The Gamified Classroom

The Gamified Classroom


Part VI – Taking it to the Next Level 

This is the sixth and final part of a series of posts on the role of gamification in modern education by Andrew Proto. If you missed the previous articles, catch up with “Part I: the Unique Obstacles Teachers Face“, “Part II:Technology’s Role in a Gamified Classroom“, “Part III: The Importance of Motivation“, “Part IV: Looking at Busy Work“ , and “Part V: Gamification in Action“. 

A graduate school professor of mine, Dr. Leonard Golubchick, said something that has really stuck with me, “As teachers, our goal is to help our students become thinkers, doers, and risk-takers.” The more I thought about what he had said the deeper this statement seemed.  In a traditional classroom only “thinking” is encouraged, “doing and risk-taking” are rarely thought of as academic pursuits. But how can we truly be thinkers unless we’re also willing to act on what we’ve learned? As educators we need to do more than fill our students heads with facts, we need to give them the courage to act on their knowledge.

Active learning is why I believe that gamifying education is important.  Through gamification we can create a mindset that encourages students to try new things, to not be afraid of failing, and to act on what they’ve learned.  Is gamification the solution to all of the woes that currently plague our schools? Assuredly not. However, I believe that gamification can be the solution to some of the problems our school face today.

I believe that this is especially true when it comes to student engagement.  Games are designed to be engaging, by adapting game mechanics to the classroom we may be able to deliver lessons that don’t feel like work. And once we equip the class with a bit of narrative structure we’ll be able to give our students a reason to learn besides “You’ll need to know this one day.”

However, for us to learn if gamification can be beneficial to the school environment, we’re going to need teachers who are willing to learn new educational principles, and to do the work needed to implement them.  Not all of these experiments will show results, but we can’t let that make us afraid of trying again. In short, we need teachers who can be thinkers, doers, and risk-takers.


Over this past year, while doing research for this series, I’ve read many good books on the gamification of education and seen many excellent videos on the subject. The following is a list of just some of my sources that I regularly recommend to anyone wishing to delve deeper into how education and gamification intersect:


  • The web series Extra Credits is an excellent show that tackles many social issues surrounding video games. Their episode on the Gamification of Education was one of my first encounters with the subject. I highly recommend it.
  • Jane Mcgonigal’s TED Talk “Gaming Can Make the World Better” and her book “Reality is Broken” really sums up why games matter. She shows us the hopeful side of gamification and the power games have over us.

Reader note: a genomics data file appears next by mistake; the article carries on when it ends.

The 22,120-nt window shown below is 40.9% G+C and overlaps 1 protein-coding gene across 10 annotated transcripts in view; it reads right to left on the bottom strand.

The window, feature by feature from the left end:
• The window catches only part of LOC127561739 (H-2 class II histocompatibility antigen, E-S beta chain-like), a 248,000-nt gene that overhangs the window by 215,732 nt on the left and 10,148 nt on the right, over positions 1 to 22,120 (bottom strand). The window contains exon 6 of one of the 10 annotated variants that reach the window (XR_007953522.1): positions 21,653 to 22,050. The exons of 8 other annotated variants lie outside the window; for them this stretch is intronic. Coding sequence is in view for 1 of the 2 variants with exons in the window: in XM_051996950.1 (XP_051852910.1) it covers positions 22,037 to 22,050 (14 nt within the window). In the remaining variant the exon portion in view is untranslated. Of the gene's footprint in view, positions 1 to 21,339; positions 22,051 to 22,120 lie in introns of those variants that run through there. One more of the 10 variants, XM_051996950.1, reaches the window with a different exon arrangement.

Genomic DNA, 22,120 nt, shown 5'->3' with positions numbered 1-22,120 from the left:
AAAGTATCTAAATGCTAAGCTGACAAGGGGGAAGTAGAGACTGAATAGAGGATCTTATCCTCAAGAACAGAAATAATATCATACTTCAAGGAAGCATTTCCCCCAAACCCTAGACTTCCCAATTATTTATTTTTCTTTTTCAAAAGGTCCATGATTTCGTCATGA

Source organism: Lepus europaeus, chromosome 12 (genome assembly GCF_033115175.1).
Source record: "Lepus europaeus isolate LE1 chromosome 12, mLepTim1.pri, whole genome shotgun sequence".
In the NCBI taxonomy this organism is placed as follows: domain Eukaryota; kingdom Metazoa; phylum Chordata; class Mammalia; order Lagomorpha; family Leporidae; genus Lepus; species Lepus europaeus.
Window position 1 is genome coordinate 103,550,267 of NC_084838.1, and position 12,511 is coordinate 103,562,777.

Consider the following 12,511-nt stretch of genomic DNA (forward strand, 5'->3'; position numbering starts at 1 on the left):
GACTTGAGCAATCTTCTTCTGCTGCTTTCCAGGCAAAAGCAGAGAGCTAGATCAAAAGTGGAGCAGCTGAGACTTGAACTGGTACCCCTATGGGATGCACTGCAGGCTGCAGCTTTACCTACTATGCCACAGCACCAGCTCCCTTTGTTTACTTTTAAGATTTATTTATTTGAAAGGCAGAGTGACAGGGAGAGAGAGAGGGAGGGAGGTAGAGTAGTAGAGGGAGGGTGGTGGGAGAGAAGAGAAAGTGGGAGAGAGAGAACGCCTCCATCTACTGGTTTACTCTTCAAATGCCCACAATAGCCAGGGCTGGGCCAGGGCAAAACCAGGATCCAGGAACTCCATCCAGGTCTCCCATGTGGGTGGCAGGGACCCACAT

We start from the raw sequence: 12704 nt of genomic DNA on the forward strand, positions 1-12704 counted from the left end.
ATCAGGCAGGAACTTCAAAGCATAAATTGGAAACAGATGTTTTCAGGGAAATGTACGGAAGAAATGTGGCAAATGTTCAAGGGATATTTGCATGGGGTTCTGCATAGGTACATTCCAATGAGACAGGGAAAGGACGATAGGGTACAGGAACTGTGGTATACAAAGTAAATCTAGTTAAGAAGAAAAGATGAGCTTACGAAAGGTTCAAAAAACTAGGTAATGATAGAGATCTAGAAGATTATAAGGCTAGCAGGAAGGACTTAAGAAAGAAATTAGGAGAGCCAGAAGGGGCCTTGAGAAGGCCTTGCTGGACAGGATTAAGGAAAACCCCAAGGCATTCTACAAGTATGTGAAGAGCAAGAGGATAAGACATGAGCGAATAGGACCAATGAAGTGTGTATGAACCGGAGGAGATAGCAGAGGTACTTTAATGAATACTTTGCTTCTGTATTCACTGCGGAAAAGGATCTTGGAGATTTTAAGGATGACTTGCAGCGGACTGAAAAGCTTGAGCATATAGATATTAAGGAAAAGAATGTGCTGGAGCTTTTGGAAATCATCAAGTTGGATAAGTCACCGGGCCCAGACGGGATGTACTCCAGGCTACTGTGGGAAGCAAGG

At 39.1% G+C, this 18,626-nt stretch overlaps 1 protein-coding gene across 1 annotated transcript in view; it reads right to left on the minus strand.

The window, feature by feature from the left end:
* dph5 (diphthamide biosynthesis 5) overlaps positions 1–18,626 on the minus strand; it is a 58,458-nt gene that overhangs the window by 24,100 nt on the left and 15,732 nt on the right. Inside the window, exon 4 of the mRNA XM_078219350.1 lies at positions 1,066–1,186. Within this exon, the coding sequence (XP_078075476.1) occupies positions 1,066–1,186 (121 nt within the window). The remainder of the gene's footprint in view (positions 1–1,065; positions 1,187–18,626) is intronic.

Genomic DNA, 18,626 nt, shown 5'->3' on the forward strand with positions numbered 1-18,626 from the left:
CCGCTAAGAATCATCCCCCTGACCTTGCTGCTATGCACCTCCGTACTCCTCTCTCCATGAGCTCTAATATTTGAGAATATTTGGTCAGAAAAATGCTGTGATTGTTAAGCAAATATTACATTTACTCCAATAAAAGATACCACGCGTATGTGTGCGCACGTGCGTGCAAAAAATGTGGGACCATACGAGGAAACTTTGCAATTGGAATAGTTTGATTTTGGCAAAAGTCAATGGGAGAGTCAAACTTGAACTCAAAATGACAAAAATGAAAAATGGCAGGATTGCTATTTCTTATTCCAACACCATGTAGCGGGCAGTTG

• Jesse Schell, on the other hand, shows us the disturbing side of gamification in his talk about the Gamepocalypse (a longer form of it can be seen here.) He raises many good points that we need to pay attention to, especially when we’re dealing with out students.
  • Gabe Zichermann’s TED talk “How Games Make Kids Smarter” is a very informative talk that I used to introduce the concept of Gamification to my classmates, and his book “Gamification by Design” is an excellent primer on basic strategies for gamification.
  • The Multiplayer Classroom” by Lee Sheldon is a first hand account of a college professor who actually started handing out experience points to his students instead of grades.  It has definitely influenced the way I plan to eventually design my own class.
  • The article “Engage me or Enrage Me” by Marc Prensky should be given to all teachers planning on teaching the current generation. His book “Teaching Digital Natives” is also a must read.
  • Though it isn’t directly about gamification, the book “Flow: the psychology of optimal experience” by Mihaly Csikszentmihalyi provides much of the groundwork that has been built upon by others on this list. It asks the question ‘What makes us truly happy?’ and then sets about finding an answer.
  • Last but certainly not least, I heartedly recommend the journal article “Gamification in Education: What, How, Why Bother?” by Joey Lee and Jessica Hammer out of Columbia University’s Teacher’s College. It addresses many of the misunderstandings surrounding gamification, and succinctly lays out a case for it’s implementation.


I hope you find these works as interesting and valuable as I have, and if you have any other suggestions please leave them in the comments below or you can reach me on Twitter @MisterProto .


Andrew R. Proto taught middle school science for three years before going to work at Apple as a technology instructor. After teaching there for five years, he realized how much he missed his classroom. He recently completed his Masters of Science in Early Childhood Education at Metropolitan College of New York. Follow him on Twitter @MisterProto

Creative Commons LicenseThe Gamified Classroom by Andrew R. Proto is licensed under a 
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